“I’m leaving because I want the opportunity to explore doing something else. I have been at InvestmentNews for over 21 years and wanted a change and a new challenge,” she stated.
A source alerted RIABiz a few weeks ago that Siracuse was likely on the outs after she did not attend an IN "women's" event -- an aspect of InvestmentNews that people considered her passion.
Siracuse said she plans to stay in the industry and is fielding a variety of opportunities.
Executive recruiters say, however you shouldn't quit your job before finding a new one, because it can take three to six months, or sometimes longer, to land a new position. It's also easier to explain why you're moving on while you're still employed, rather than why you quit without a new job lined up.
But there can be exceptions, and Siracuse says she's one of them.
“I did not want to start looking for a new job while I was the CEO and publisher of InvestmentNews. I felt that would not be the right thing to do. And, in my opinion, be in bad form. Now that this is public, it is better for everyone," Siracuse said.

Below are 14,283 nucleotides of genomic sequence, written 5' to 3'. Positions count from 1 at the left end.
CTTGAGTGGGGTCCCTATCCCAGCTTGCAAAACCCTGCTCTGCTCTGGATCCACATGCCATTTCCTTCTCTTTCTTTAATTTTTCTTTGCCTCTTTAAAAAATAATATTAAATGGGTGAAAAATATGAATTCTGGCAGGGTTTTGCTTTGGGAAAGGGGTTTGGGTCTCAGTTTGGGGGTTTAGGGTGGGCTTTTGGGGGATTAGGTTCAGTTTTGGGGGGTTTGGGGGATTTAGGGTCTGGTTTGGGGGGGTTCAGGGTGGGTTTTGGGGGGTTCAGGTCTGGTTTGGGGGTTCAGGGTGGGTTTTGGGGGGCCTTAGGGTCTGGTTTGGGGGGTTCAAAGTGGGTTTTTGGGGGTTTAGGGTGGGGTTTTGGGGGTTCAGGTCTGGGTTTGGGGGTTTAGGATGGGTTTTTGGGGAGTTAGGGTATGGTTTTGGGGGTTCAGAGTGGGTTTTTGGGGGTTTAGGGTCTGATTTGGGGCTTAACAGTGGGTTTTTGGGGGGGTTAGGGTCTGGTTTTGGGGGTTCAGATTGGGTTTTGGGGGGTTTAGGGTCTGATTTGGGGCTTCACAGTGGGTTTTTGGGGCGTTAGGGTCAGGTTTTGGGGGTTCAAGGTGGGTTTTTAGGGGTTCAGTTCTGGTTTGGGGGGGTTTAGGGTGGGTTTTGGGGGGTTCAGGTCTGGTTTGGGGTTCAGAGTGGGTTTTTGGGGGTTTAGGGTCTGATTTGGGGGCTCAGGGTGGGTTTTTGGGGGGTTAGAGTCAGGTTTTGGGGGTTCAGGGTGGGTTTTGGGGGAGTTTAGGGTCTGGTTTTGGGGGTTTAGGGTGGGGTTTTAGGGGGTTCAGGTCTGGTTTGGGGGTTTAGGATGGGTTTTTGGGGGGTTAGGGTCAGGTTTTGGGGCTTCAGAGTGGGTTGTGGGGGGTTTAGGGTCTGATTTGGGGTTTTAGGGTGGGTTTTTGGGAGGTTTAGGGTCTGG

At the time of the IN acquisition, Bonhill was still operating as Vitesse Media PLC with Stilwell as its CEO. The name changed once Vitesse made its first foray into the U.S. financial media industry.
InvestmentNews had seen an erosion in revenues and profits in the three years preceding the sale, according to first-ever reveal of financial figures released as part of the deal. Revenue fell to $16.75 million in fiscal year 2017, ended Dec. 31, from $19.13 million in fiscal year 2015, a 12.5% decline.
Bonhill's long-term strategy was two fold: To leverage InvestmentNews to create a bigger footprint in digital and events space, and to use the brand as a platform to expand inorganically with further ‘bolt-on’ US acquisitions, according to its offering disclosure.
Since then, Stillwell has launched a major overhaul, resulting in 80% turnover in its UK division and significant hiring changes at InvestmentNews as well, according to the publicly traded firm’s Dec. 2018 report.
“We have undertaken a fairly radical change in our people, resulting in an abnormally high level of staff turnover during the period,” the report states.
Critics say that should be translated to read the company is hiring younger, lower-paid staffers to cut costs, a well-known post-acquisition strategy.